On February 4th, I’ll be leaving SportsGrid to take a position with USA Today as their senior editor of Sports Digital Properties. I’m extremely excited about my new gig, but also sad: sad that I’ll be leaving the site I worked so hard on, sad that I’ll be leaving all of the great people in my office, and sad that I won’t get to work with Glenn, Dylan, Jordan, and Joe anymore. But I’m also sad for another reason.
For the past three years, I’ve been living a lie. It’s a dark lie.
A stinky lie.
And it’s a lie I can no longer carry with me.
I’m a human baby who knows how to use a computer.
And that’s a photo of me.
You may have seen this photo on our site before, and assumed it was a stock photograph of a surprised baby on a laptop. “Why is he surprised?” You thought. “That baby looks like he just got some bad news… maybe the baby had just been served divorce papers?”
No, people. No. That baby’s not a bad husband.
That baby’s me.
I don’t know who the person in my Twitter avatar is. A quick Google search for “Bro, Douche” gave me the offending photo, and from there, my fake online identity was birthed. As my tiny digits crafted crude, sports-related
farts snark, that fake identity grew legs.
Pudgy, chunkerdoodle legs.
Eventually, an invitation was made for a television appearance. As my adorably pint-sized mind scrambled to find a way to keep the ruse afloat, I briefly thought about scrapping the whole thing. “Human babies don’t make TV appearances,” I thought. “I’ll be found out.”
But my vanity soon got the better of me, and there was only one place to go (on TV).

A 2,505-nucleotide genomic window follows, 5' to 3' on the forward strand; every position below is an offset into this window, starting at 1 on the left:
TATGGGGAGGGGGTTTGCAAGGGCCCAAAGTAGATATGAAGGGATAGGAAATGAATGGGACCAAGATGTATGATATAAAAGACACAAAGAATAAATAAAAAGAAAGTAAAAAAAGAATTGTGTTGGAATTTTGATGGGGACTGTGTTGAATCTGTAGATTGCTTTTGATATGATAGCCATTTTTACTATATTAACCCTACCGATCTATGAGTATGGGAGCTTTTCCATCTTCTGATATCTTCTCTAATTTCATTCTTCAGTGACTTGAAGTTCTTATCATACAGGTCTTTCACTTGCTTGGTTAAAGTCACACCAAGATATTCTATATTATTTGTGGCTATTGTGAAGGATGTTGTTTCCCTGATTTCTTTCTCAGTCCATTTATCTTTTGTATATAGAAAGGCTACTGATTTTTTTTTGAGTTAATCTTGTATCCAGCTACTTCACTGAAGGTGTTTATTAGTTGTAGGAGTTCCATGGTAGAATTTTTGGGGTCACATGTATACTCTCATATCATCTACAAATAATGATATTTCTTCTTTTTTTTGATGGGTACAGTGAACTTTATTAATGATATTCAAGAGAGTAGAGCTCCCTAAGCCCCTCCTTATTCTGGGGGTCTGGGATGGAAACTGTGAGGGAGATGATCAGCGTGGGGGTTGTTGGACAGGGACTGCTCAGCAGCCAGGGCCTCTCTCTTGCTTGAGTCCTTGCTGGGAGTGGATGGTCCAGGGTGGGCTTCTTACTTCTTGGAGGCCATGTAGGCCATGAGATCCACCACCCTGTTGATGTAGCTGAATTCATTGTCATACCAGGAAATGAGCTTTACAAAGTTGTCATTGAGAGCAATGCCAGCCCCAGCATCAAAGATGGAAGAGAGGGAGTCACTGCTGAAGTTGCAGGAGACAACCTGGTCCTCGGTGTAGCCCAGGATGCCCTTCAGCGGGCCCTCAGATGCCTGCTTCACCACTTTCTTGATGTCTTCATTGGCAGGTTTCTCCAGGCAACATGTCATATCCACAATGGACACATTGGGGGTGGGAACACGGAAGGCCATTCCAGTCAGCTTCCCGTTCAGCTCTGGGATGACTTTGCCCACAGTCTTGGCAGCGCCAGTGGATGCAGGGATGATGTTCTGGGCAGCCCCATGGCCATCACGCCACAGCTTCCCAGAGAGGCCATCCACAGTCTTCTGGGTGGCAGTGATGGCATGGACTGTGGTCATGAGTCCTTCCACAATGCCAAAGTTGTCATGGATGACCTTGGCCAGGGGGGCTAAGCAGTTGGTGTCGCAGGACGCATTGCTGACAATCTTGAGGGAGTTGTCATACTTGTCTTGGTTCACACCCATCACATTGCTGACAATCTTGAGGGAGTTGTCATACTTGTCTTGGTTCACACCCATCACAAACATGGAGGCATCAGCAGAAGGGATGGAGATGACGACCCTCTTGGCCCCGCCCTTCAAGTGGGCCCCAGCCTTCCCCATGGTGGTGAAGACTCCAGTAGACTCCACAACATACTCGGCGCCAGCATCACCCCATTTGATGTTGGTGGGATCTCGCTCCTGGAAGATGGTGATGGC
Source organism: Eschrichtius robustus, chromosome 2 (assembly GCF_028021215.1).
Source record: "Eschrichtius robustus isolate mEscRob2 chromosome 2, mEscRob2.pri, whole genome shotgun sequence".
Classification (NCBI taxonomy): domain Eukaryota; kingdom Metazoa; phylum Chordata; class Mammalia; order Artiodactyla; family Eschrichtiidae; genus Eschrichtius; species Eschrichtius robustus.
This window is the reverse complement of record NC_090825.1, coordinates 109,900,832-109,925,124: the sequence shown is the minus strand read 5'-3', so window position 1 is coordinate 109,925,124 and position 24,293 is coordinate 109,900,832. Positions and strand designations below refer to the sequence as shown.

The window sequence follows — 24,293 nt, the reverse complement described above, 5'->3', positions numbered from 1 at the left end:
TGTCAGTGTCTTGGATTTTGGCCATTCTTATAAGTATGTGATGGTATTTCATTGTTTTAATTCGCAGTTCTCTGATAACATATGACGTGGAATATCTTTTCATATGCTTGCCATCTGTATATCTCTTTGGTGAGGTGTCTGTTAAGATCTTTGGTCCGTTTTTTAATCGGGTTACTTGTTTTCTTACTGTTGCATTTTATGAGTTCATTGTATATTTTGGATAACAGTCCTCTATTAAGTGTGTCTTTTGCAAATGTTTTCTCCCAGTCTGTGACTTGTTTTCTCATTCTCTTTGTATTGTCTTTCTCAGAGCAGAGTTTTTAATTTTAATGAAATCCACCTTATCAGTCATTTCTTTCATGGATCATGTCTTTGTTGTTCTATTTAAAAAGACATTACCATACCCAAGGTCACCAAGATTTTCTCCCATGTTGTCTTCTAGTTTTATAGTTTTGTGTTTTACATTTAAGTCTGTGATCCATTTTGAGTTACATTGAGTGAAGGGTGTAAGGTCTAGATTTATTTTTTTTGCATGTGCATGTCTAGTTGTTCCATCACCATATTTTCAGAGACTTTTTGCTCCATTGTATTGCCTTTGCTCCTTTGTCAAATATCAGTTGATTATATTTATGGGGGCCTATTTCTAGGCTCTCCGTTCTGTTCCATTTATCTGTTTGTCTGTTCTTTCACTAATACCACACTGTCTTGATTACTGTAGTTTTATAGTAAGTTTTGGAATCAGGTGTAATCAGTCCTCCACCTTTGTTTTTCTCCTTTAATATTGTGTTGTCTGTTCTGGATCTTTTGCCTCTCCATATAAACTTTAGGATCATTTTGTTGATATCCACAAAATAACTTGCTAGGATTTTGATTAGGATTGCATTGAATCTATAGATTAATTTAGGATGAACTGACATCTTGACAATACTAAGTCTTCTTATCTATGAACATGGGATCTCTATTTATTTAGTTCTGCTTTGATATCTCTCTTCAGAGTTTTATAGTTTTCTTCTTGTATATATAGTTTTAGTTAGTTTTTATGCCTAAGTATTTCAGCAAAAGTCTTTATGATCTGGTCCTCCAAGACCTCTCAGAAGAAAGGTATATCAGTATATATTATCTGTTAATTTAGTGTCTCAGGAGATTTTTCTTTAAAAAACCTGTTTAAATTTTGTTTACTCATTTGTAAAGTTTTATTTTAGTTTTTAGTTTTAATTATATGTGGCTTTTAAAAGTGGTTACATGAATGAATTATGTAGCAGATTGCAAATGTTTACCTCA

Unfortunately, it would mean my tangled web of babylies would only become more so.
There was, after all, one big hurdle for my diminutive babybody to clear: I’m a human baby. A human baby who knows how to use a computer, sure, but a human baby nonetheless. I couldn’t just waltz into the studio and say, “Hey guys, I’m ready to be on TV!” The TV people wouldn’t know what to do with me. Plus I can’t walk or talk yet.
Soon, though, I’d think of a solution. Just days ahead of my appearance, as I drove my rental car through Santa Monica, I came upon a pale theater major named Joaquin. Down on his luck and desperate for jerky money, an agreement was made: I paid him a handsome sum to be my television avatar, and fed him lines through an earpiece from an air-conditioned control room in southern Costa Mesa.
I hope you used that money for good, Joaquin.
The truth shall set you free, right? I’m human baby –a human baby who knows how to use a computer– and I lied to you all. I’m leaving for good, though, so you no longer have to see my byline.
My byline of baby lies.
Before I go, I need to thank my co-workers, Glenn Davis…
…and Dylan Murphy.
Glenn, you’re an amazing writer. It’s been an honor working alongside you, and you’ve been a great friend. The world is your Photoshop image, just waiting for you to put a top hat on it.
Dylan… you owe me 20 bucks. Also: those videos you do with the Xs and Os breakdowns are original, well-written, and show a surprisingly deep knowledge of the game. You’re going to be a fine sportswriter some day. (You already are, actually.)
You guys are the best co-workers –and friends– a baby could hope for. Shine bright like a diamond, you smelly lot.
I’m out, son.